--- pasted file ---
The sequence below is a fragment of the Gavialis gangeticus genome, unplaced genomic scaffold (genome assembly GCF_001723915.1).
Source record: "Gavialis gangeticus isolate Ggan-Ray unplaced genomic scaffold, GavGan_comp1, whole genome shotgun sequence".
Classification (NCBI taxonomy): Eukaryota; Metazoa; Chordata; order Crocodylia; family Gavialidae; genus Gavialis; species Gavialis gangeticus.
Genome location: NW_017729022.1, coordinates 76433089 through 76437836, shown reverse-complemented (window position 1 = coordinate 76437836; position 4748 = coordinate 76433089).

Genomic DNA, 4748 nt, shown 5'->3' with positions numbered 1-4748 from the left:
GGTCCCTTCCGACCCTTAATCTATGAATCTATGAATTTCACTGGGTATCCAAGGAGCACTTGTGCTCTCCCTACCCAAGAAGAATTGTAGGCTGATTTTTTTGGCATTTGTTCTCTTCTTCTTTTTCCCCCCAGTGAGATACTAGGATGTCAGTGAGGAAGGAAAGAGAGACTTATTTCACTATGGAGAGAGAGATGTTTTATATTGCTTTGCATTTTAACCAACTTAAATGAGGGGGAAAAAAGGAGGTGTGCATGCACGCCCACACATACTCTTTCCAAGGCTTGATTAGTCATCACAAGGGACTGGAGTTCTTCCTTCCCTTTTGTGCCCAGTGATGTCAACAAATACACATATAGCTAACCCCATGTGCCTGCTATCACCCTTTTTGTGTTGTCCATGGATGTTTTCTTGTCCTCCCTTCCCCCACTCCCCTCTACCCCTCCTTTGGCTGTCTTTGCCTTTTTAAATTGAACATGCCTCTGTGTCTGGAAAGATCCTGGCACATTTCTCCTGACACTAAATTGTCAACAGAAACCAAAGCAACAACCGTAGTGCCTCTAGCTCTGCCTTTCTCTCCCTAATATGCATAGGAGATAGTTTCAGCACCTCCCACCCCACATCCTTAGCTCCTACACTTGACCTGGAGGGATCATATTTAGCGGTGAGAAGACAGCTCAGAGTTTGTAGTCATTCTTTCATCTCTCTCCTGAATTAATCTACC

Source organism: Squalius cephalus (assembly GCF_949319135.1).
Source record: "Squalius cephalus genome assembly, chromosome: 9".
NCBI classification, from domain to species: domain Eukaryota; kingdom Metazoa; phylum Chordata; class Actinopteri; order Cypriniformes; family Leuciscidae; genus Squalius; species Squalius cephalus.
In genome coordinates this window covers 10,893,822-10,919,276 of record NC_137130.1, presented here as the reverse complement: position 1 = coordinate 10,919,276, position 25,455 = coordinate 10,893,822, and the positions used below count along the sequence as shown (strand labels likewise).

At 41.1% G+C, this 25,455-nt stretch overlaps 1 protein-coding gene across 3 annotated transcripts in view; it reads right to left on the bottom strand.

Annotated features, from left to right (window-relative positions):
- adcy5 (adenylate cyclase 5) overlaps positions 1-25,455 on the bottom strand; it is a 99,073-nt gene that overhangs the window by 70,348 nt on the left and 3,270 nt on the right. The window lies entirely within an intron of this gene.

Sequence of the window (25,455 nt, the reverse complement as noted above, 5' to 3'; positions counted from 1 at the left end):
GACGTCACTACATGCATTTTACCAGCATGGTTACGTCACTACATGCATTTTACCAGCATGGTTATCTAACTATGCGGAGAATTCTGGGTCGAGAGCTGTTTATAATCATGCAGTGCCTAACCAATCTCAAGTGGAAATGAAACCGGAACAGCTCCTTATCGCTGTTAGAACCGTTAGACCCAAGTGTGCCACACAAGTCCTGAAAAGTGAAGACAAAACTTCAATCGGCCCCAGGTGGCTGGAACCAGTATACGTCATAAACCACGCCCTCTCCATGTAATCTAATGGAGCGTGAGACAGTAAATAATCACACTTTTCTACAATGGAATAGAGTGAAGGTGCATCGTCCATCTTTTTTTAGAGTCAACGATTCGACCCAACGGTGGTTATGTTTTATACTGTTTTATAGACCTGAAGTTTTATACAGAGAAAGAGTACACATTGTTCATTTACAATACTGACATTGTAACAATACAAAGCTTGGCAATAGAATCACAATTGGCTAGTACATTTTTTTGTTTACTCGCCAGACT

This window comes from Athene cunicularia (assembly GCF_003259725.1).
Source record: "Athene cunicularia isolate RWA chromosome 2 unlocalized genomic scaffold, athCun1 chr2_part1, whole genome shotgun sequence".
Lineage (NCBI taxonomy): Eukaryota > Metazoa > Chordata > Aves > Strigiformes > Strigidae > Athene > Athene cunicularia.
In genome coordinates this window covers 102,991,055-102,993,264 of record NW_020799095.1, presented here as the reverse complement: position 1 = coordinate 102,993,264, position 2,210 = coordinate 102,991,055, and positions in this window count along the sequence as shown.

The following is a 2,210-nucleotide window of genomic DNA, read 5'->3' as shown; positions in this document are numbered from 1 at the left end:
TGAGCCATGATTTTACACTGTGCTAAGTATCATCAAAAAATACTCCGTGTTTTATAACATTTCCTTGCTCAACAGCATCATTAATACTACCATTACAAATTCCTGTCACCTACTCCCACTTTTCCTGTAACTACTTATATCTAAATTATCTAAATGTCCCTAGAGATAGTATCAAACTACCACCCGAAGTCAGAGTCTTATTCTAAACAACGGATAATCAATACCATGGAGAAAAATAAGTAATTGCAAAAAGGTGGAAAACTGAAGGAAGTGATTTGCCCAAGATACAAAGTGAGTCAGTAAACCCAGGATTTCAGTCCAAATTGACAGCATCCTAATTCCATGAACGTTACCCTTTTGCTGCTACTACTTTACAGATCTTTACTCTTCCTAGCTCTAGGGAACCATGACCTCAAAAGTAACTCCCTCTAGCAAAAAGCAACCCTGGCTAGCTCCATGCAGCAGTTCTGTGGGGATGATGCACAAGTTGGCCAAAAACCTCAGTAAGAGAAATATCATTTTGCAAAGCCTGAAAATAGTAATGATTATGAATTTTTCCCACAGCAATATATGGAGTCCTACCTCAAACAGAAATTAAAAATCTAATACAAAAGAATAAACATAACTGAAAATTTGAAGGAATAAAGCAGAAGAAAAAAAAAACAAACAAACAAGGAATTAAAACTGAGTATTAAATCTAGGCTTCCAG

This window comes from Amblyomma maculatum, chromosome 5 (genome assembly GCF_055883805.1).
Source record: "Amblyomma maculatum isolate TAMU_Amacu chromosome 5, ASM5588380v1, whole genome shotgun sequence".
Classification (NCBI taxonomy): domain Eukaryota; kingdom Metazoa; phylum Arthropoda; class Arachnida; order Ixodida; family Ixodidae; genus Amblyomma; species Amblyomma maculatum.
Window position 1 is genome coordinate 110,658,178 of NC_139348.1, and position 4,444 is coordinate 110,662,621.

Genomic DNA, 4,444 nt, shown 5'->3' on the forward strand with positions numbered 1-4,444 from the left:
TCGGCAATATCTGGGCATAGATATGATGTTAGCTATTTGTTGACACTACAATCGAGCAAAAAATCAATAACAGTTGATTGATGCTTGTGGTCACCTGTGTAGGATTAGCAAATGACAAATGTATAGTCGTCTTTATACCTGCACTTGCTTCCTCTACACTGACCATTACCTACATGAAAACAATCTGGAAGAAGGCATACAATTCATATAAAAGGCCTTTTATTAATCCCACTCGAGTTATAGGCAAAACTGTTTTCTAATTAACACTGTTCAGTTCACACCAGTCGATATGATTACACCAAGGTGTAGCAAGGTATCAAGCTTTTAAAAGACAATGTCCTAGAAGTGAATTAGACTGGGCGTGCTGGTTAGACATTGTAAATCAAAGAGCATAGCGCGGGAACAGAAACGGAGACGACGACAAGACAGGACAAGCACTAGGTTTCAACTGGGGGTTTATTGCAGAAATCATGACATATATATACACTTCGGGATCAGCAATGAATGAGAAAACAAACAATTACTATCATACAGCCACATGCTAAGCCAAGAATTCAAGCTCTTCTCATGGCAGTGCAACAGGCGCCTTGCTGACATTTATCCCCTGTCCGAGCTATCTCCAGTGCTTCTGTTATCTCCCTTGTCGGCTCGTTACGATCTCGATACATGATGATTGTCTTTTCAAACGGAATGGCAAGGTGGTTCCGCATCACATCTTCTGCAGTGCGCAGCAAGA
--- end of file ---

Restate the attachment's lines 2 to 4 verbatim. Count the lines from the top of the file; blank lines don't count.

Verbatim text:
Source record: "Gavialis gangeticus isolate Ggan-Ray unplaced genomic scaffold, GavGan_comp1, whole genome shotgun sequence".
Classification (NCBI taxonomy): Eukaryota; Metazoa; Chordata; order Crocodylia; family Gavialidae; genus Gavialis; species Gavialis gangeticus.
Genome location: NW_017729022.1, coordinates 76433089 through 76437836, shown reverse-complemented (window position 1 = coordinate 76437836; position 4748 = coordinate 76433089).